I was able to create an invisible user in windows 7 and 8.1.

The user is not visible at the login Screen, I added it to the SYSTEM account group and Remote desktop Users Group, The Administrator can know about this user via Computer management > Users and Groups option and using Net User Command in the shell, This user could not gain SYSTEM privliges though I am trying.

But the question is when I RDP into some host, The Local User does not know it is being RDP'ed.

How will the Administrator know when this invisible user does some malicious activity like deleting a file etc. as it is invisible in event log?

You can also use PsExec using -u and -p option for username "sys" and password "007" to log into invisible user through command shell via your other account, and you can RDP using invisible user that's it. Why do they exist?

Please delete this question if I am wrong and I don't know enough, I want to know from experts like you.

closed as unclear what you're asking by Xander, AJ Henderson, Stephane, TildalWave, user10211 Oct 27 '14 at 14:23

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You are wrong. It still shows up in the event logs and the computer knows if it is an RDP session. You can see that there is an active RDP connection if you have the right tools up as well. What you are talking about isn't an "invisible user", it's a service user, and it is an intentionally designed feature of Windows, not a security hole. You just aren't familiar enough about working with them and where they are logged. Service users actually make Windows more secure because they allow automated processes to be configured with the least permissions they need without compromising the account credentials and access of the user account. They also allow for services to be configured to run on a users behalf without having to give the user deeper levels of access to the system.

Additionally, if a user could access your computer well enough to establish a user like that, there is no reason they would need to create a user. Loading a rootkit or a remote access trojan would allow for control of the user's computer without leaving a user account behind. Some activity would possibly still end up in event logs for a simple remote access trojan, but a decent root kit could even subvert the system logging.

The attack scenario you describe is not a particularly viable attack scenario and isn't a security flaw, but rather a designed feature of Windows, implemented to improve security.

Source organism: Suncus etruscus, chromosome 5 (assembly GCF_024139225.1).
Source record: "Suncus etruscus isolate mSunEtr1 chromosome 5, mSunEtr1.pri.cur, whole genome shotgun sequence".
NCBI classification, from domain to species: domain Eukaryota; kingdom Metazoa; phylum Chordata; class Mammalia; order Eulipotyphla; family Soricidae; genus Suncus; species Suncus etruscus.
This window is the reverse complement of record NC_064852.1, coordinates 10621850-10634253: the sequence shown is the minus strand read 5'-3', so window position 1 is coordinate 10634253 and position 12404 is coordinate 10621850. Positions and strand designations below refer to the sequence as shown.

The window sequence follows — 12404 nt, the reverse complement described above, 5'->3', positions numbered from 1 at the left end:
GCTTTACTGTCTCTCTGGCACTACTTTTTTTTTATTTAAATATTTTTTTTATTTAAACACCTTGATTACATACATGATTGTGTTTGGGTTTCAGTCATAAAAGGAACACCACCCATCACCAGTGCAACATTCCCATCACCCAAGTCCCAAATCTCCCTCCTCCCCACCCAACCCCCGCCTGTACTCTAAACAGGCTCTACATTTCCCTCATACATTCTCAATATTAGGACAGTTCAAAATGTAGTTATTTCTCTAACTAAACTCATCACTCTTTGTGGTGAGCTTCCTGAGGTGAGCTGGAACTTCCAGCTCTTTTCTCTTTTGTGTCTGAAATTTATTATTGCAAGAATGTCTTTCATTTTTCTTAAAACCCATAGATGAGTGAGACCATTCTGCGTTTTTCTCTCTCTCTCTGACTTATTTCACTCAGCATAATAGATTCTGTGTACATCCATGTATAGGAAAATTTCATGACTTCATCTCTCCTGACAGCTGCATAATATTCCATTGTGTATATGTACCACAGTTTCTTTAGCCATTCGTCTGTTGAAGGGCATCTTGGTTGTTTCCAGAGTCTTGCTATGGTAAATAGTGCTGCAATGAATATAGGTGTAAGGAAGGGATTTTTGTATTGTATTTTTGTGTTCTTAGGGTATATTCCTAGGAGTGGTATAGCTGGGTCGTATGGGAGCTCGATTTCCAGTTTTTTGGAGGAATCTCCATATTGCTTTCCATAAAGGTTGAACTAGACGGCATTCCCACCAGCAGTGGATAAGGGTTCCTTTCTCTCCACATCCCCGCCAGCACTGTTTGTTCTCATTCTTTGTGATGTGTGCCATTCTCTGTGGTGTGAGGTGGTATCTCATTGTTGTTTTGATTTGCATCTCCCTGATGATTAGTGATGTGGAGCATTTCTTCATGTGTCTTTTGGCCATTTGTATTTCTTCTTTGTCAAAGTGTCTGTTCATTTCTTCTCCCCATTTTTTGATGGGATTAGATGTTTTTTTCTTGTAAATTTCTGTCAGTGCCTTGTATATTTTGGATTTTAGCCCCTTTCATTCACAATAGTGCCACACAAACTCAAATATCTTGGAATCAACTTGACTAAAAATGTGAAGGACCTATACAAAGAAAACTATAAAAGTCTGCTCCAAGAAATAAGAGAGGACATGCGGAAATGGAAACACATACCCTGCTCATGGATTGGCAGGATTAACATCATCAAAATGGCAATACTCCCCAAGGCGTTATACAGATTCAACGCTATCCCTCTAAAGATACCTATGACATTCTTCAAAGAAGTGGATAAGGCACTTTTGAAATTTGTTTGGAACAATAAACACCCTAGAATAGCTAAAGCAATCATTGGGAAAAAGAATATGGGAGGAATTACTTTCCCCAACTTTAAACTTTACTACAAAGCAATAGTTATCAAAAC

• i appericiate your answer but it is not a service user it has a password and it has low privilages,if i am wrong please tell us what is a service user and i didn't edited HKEY_LOCAL_MACHINE\SYSTEM\ControlSet001\Services for this tweak .please help – raven Oct 27 '14 at 13:43
  • @raven - service users should have passwords and can have low priviledge if that is all they need. They also don't have to be associated with a windows service, that's something entirely different from a service user. Service users can be used for a number of other reasons. Often they are configured to not allow being used by a user for logon, but sometimes they have to be able to login and act like a user. Putting a user in both Services and Remote Desktop Users is a bit odd, but still not a security concern as the behaviors are still logged on a properly configured box. – AJ Henderson Oct 27 '14 at 13:49
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    In other words, the behavior you describe is not a security issue and is working as intended. – AJ Henderson Oct 27 '14 at 13:49
  • Service users i think should have some associated service with them and further create their profile in registry but my user is different,it can browse the whole machine and create files and folders and does not have any user profile in the users folder on the system drive...why -rep – raven Oct 27 '14 at 13:56
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    @Raven - you think incorrectly. They could also be used for scheduled tasks, configured to be the user that runs a link for a user, or any of a number of uses where a process has to occur on a privilege set other than a normal user. You shouldn't have to tweak anything in the registry for them. That would be horribly unusable and lead to errors, which would be bad for security. It doesn't have a user profile because it doesn't need one. Again, this is working as designed and is not an issue, you simply don't understand their usage correctly. – AJ Henderson Oct 27 '14 at 14:20

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